During this most recent flare-up in Israeli-Palestinian conflict, Al Jazeera has done something interesting: they're tracking incidents and attacks both from their own reporting and from incident reports (via SMS/Twitter) by people in the Gaza area. To power the page, found here, they're using a combination of Microsoft mapping and Ushahidi, the conflict-tracking system developed for reporting in Kenya and used across Africa since that time.
Ushahidi's blog has a bit more info about it here. In comments, one of the AJ team members behind the project also has some interesting notes on why it does not have a lot of reader input at this time:
we havent seen much coming in from gaza/israel- i'm assuming thats for a number of reasons:
1) with such a huge amount of activity going on people dont have the time to send out texts- those who are sending out information are sending video/images (if they get a connection) to show the aftermath of a missile strike etc.
2) the networks are going crazy and are very busy, also with the power outage in the area getting hold of people in the conflict zone is difficult- so i'm guessing sending information out is just as difficult
These are, of course, known problems with using new media for conflict situations: even if you can get your portal known widely enough for it to be a priority for those on the ground, you have to hope that the infrastructure is still intact--or, as in Burma, that the government/authorities don't cut access to prevent communication and coordination. I'm not yet aware of a decentralized solution for getting around those kinds of blocks or filtering, although the scattershot approach favored by Chinese dissent bloggers might provide some clues.
Oddly enough, Al Jazeera does not seem to be offering one of Ushahidi's more useful features: the ability to sign up for location-based updates via SMS, email, or RSS feed. They're also not yet offering a timeline for conflict reports, as Ushahidi has done for their Kenyan post-election data. Both of these are a natural fit for a news organization, and if I had to guess, I'd say they're probably in the works for Gaza as Al Jazeera gets the bugs (both technical and practical) worked out.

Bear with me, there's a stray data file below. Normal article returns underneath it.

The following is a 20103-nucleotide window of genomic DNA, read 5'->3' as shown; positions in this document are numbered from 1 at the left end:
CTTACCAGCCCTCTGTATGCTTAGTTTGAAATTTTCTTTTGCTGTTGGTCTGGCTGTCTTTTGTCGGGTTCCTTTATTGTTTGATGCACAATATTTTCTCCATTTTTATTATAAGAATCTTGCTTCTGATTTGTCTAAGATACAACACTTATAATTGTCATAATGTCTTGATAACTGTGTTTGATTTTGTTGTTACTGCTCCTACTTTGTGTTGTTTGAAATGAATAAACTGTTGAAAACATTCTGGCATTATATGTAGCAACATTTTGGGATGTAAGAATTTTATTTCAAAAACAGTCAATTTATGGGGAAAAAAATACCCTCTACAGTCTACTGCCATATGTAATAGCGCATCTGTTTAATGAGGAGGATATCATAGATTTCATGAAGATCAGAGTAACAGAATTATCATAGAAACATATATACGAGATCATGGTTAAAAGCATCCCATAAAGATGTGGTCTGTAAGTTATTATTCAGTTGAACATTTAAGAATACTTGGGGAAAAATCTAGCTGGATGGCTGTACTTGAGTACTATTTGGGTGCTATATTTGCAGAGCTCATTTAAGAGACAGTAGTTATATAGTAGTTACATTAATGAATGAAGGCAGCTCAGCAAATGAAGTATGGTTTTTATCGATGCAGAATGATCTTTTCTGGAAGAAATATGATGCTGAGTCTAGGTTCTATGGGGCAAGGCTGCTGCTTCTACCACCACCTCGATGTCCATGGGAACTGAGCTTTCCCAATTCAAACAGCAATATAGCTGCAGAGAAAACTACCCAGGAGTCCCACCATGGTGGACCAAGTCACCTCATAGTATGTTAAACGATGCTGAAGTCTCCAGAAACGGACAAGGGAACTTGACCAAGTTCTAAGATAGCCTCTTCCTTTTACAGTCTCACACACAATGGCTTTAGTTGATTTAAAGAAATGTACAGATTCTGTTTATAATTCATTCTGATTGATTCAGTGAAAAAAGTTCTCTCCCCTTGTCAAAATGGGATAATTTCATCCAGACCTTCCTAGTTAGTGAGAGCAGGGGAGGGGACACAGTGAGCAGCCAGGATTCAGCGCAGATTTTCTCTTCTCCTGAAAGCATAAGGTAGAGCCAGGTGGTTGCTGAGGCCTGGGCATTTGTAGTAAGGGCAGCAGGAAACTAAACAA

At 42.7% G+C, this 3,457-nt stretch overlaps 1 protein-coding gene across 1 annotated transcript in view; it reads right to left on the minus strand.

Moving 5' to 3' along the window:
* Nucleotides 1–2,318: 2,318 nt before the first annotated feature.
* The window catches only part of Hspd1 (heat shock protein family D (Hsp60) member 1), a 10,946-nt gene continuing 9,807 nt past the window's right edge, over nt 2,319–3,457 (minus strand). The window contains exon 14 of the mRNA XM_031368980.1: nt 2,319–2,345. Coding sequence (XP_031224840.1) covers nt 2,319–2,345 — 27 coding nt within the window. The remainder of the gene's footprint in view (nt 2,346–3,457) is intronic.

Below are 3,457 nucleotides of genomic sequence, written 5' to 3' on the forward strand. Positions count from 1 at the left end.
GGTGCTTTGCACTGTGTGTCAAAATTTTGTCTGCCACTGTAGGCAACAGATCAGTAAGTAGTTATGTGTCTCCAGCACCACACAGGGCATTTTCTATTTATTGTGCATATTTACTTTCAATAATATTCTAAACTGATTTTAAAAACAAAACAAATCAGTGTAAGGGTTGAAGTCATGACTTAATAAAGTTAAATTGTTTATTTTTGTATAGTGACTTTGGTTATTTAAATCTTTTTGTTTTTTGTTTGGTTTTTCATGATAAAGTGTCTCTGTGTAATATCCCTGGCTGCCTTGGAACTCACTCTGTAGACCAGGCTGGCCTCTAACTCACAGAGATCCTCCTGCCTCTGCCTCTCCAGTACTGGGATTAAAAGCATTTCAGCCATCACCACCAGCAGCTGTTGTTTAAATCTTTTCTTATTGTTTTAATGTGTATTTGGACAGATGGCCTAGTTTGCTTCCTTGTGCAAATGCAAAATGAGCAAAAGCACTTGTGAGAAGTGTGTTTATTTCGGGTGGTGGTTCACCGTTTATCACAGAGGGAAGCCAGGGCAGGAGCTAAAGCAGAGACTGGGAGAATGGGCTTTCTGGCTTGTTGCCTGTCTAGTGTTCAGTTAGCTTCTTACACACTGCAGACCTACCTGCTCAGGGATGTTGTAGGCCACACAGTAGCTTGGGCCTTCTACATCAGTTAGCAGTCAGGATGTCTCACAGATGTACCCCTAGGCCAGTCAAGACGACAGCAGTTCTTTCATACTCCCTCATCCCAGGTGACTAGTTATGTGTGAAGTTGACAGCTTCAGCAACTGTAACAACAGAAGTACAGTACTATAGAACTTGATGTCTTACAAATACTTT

Technologies like this for grassroots journalism are interesting for two reasons. First, they open up the process of newsgathering to be faster and more widespread--this is the real face of "citizen journalism," not Jeff Jarvis and his cult of ex-media bloggers. Second, they cut out the middleman. Although there are editors and administrators running the system, Ushahidi and systems like it make it possible for people to report to each other on a local basis, while aggregating reporting from paid journalists into the feed. This is being done in the US already, via EveryBlock, which also integrates crime feeds as published by local police.
The degree to which this technology can instigate, supplement, or even replace acts of paid journalism is as of yet unclear. I don't think it's the end of the newspaper, if anyone's making that claim, but it clearly has value. I am surprised that it's not being used by more small-town papers yet, who have very small staffs and would probably like to be able to leverage them more effectively. Reporting tools like EveryBlock or Ushahidi aren't just useful for readers, after all: they're also valuable sources of information for reporters as a new take on the tipline.